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International Women's Day

March 8th is International Women’s Day (IWD). IWD highlights the ongoing struggle for equality and equal rights for women. March 8 became the official date to for International Women’s Day through a UN Resolution in 1977. However, the first celebration of the day occurred in 1909 and many nations had established March 8th as a national day to recognize IWD.

Here is a brief timeline of how we came to celebrate International Women’s Day.

1908 – 15,000 women march through New York City demanding shorter hours, better pay and voting rights.

1909 – On February 28, the first National Woman's Day (NWD) observed across the US, organized by The Socialist Party of America.

1909 to 1913 – NWD observed on the last Sunday of February.

1910 – An International Conference of Working Women convenes in Copenhagen. A resolution to establish an annual International Women's Day on the same day each year receives unanimous approval by of the over 100 women from 17 countries in attendance. It becomes a day of activism to press for demands

1911 – On March 19th Austria, Denmark, Germany and Switzerland observe their first International Women's Day. More than 1 million women and men attend IWD rallies. IWD campaigns for women's rights to work and be trained, to vote, to hold public office and to end discrimination.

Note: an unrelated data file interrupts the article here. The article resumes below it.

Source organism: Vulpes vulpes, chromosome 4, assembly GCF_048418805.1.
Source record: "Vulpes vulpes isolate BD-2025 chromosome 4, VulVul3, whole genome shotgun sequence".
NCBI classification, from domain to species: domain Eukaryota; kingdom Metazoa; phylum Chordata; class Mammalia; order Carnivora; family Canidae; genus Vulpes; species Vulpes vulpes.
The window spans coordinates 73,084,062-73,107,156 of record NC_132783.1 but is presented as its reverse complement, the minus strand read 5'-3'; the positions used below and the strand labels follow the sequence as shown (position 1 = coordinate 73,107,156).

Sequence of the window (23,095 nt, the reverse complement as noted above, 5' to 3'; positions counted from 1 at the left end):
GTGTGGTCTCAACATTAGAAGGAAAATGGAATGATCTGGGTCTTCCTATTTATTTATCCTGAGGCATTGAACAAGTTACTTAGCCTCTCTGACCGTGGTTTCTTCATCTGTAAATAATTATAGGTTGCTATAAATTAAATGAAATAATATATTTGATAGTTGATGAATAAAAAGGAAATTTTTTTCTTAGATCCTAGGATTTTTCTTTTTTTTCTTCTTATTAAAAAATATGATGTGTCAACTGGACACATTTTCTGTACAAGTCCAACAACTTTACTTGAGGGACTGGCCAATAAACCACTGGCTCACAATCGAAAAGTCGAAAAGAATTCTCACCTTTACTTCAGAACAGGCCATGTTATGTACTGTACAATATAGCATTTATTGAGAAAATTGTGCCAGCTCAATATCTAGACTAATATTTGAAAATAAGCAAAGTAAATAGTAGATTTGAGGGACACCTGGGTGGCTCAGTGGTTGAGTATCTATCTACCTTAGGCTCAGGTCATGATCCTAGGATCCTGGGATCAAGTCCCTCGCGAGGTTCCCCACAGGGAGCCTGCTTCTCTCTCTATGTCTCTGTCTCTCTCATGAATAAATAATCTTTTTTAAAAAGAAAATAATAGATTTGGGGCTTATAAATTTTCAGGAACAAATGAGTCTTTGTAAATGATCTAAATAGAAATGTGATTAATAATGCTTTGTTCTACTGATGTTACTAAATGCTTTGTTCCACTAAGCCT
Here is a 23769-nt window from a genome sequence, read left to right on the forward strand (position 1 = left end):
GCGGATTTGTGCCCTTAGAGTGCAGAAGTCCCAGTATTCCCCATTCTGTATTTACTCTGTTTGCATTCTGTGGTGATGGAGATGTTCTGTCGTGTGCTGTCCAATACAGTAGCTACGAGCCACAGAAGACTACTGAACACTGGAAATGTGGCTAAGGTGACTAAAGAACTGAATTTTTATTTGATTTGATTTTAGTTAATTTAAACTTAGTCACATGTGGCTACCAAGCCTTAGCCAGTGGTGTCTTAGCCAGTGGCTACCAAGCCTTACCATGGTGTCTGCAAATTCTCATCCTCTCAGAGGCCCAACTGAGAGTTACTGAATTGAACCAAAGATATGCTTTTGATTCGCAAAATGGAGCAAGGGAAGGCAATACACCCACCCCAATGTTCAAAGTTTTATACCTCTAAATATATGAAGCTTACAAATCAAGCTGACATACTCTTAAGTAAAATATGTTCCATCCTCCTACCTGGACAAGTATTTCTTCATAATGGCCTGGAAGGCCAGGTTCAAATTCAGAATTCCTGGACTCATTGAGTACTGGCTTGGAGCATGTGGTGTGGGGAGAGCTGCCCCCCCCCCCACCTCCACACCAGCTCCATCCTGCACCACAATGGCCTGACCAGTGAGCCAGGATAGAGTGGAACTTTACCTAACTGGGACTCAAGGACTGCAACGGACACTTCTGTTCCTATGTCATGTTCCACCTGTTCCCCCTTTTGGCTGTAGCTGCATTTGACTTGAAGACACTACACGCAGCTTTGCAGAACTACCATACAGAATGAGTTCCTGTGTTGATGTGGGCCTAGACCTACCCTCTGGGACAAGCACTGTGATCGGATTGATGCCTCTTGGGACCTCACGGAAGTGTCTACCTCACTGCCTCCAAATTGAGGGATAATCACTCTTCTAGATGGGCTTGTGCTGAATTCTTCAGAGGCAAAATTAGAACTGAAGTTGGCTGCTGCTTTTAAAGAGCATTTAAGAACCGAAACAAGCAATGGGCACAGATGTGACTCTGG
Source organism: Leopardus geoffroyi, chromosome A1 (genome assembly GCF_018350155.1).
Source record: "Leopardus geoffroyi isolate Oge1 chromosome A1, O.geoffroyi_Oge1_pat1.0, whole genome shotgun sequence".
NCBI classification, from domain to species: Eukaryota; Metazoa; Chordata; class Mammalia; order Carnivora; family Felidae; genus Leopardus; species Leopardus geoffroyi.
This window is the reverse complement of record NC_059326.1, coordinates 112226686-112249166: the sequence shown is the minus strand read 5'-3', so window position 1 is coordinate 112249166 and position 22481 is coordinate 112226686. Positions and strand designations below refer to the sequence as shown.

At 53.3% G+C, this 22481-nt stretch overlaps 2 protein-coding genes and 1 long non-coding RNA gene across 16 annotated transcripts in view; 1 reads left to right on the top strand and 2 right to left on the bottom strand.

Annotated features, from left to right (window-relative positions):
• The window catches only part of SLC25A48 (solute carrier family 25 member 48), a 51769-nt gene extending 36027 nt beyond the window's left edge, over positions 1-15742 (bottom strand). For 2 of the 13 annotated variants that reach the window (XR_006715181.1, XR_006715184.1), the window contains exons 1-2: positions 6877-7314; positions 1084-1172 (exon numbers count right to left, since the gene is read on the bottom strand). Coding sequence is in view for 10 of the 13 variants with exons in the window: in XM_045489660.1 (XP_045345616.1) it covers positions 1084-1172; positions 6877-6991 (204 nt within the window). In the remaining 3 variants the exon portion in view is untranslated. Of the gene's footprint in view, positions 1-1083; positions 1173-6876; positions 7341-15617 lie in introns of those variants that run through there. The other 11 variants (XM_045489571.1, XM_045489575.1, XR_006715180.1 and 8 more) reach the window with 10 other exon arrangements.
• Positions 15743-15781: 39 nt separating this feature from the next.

1911 – On March 25th, the 'Triangle Fire' in New York City takes the lives of more than 140 working women, most of them Italian and Jewish immigrants. Attention to working conditions and labour legislation in the United States that became a focus of subsequent International Women's Day events.

1913 – On the last Sunday in February 1913, Russian women observed their first International Women's Day.

1913 – March 8th becomes the global date for IWD.

1914 – Suffragettes rallies across Europe express women’s resistance to war. Police arrest British Suffragette Sylvia Pankhurst on her way to speak in Trafalgar Square. Germany dedicates the observance of the IWD to women's right to vote, which German women did not win until 1918.

1917 – On the last Sunday of February, Russian women strike for four "bread and peace" days in response to the death of over 2 million Russian soldiers in World War 1. Czar abdicates. Provisional Government grants women the right to vote. IWD becomes national working Russian holiday.

1922 – Communists in China celebrate IWD.

1936 – Spanish Communists recognize IWD.

1949 – The People's Republic of China proclaim March 8 as an official holiday with women in China given a half-day off.

1975 – The United Nations celebrate IWD.

1977 – UN General Assembly adopts resolution proclaiming a United Nations Day for Women’s Rights and International Peace.

1996 – The UN sets an annual theme for each IWD.

2017 – Annual theme is Be Bold for Change.


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published this page in Blog 2017-03-07 14:40:33 -0800

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